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New York's Next Mayor, Bound To Be A Brooklynite

Republican mayoral hopeful Joe Lhota speaks at a news conference Monday.
Frank Franklin II
Republican mayoral hopeful Joe Lhota speaks at a news conference Monday.
Democrat Bill de Blasio embraces a supporter on the steps of City Hall on Monday.
Mark Lennihan / AP
Democrat Bill de Blasio embraces a supporter on the steps of City Hall on Monday.

This week, the center of New York City's political universe was downtown Brooklyn.

With the dust settling from the mayoral primary, the two candidates who will be on the ballot to replace outgoing Mayor Michael Bloomberg both live in the city's biggest borough.

On Thursday, Republican candidate Joe Lhota shook hands with voters pouring out of the subway a few blocks from his home in Brooklyn Heights.

"When I first moved here 25 years ago, no one wanted to come visit me in Brooklyn," Lhota says. "Now they all live here as well. It's really symbolic, it's emblematic, of how Brooklyn is in ascendancy."

The former city transit chief was born in the Bronx and lived most of his adult life in Brooklyn. Lhota says that definitely affects how he would govern.

"It'll have a big difference," he says. "You gotta listen to the people in the boroughs. That's where most of the people are."

On the other side of the ticket, Democrat Bill de Blasio was in downtown Brooklyn Friday to accept the endorsement of another prominent Brooklyn Democrat, Sen. Chuck Schumer.

Schumer and de Blasio stood on the steps of Brooklyn's Borough Hall in front of a diverse crowd of supporters, including black, white, Latino and Asian leaders from across the city.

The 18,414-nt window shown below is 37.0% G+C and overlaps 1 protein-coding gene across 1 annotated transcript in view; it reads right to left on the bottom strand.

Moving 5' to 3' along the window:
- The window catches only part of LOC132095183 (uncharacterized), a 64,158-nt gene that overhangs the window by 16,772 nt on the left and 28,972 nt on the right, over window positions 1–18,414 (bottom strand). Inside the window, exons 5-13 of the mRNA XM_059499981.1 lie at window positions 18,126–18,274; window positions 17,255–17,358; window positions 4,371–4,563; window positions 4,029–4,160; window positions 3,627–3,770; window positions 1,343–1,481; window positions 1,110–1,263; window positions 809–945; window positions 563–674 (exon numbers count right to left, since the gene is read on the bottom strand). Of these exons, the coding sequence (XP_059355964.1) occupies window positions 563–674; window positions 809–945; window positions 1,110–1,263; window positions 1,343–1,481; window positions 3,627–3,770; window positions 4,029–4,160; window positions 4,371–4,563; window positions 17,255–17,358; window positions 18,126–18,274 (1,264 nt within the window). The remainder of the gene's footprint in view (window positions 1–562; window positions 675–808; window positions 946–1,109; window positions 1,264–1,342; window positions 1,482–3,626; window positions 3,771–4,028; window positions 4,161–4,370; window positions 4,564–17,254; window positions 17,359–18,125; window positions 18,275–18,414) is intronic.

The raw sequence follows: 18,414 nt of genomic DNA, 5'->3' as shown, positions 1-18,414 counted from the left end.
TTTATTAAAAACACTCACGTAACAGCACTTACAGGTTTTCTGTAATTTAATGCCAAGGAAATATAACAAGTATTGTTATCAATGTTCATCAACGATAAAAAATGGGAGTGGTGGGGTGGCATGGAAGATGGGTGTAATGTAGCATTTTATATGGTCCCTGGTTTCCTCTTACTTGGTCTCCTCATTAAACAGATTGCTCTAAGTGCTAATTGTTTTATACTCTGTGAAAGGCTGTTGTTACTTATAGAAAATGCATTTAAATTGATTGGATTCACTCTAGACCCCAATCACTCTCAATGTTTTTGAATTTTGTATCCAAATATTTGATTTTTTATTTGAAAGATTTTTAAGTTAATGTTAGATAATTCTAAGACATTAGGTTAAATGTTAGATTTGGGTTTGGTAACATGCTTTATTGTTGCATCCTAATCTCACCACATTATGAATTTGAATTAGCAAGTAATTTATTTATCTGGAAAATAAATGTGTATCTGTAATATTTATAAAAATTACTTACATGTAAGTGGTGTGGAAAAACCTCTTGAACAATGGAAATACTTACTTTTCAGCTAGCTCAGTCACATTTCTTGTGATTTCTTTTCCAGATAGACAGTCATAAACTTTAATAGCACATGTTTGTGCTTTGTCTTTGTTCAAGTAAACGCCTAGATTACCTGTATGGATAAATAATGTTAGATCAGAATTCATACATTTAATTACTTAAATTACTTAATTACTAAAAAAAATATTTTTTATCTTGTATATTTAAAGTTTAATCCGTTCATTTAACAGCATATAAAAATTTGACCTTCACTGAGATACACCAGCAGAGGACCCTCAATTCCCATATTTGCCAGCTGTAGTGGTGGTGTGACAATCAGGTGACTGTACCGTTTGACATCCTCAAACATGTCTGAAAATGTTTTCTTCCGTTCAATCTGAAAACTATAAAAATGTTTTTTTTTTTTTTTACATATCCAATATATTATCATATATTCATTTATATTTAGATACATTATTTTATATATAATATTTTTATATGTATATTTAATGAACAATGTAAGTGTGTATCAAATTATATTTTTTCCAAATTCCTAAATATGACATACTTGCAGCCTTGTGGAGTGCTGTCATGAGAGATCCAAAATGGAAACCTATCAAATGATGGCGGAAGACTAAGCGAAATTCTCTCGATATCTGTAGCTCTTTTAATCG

"This is why we are winning this campaign," de Blasio said. "Because we have every type of New Yorker working hard every day to bring about changes we need."

De Blasio, the city's public advocate, did well across New York in the primary election. But he dominated Brooklyn, winning in virtually all of the borough's neighborhoods and demographic groups.

Brooklyn may be the city's biggest borough, with 2.5 million people, but it has traditionally lagged behind Manhattan when it comes to power and prestige.

That's changing, says Carlo Scissura, president of the Brooklyn Chamber of Commerce.

"For a decade, we've been talking about how cool Brooklyn has become," Scissura says. "The artists live here, the writers live here. It was just a matter of time that the political landscape was going to shift here as well. And it has."

The city's politics have definitely changed since the last time a Brooklyn resident was elected mayor, when Abe Beam won in 1973. The neighborhoods along the East River, facing Manhattan, have boomed in the last 20 years.

But in other parts of the borough, unemployment and crime are still high — and many New Yorkers feel left out of the city's recent prosperity, says Douglas Muzzio, who teaches public affairs at Baruch College, part of the City University of New York.

"One of the things that resonated in the de Blasio campaign is that there's inequality," he says. "And the inequality is growing. And that what we need to do as policymakers is refocus on not Manhattan, not the elites, not big business."

Two polls this week show de Blasio with a commanding 40-point lead over Lhota heading into the Nov. 5 general election. A lot of de Blasio's success may be connected to fatigue with the third term of Mayor Michael Bloomberg, a Republican turned independent.

Brenda Haggard of Fort Greene, Brooklyn, says the Bloomberg administration puts Manhattan ahead of the other boroughs.

"He didn't pay attention to Brooklyn at all, if the truth be told," Haggard says. "And he can't be out soon enough for me."

Whoever wins, Kerryann McNish of Crown Heights hopes the next mayor will be more focused on Brooklyn's concerns.

"They're from here, so they know the area," she says. "And what problems we face, definitely, like gun violence. And education. Our school system; it's failing our children."

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Joel Rose is a correspondent on NPR's National Desk. He covers immigration and breaking news.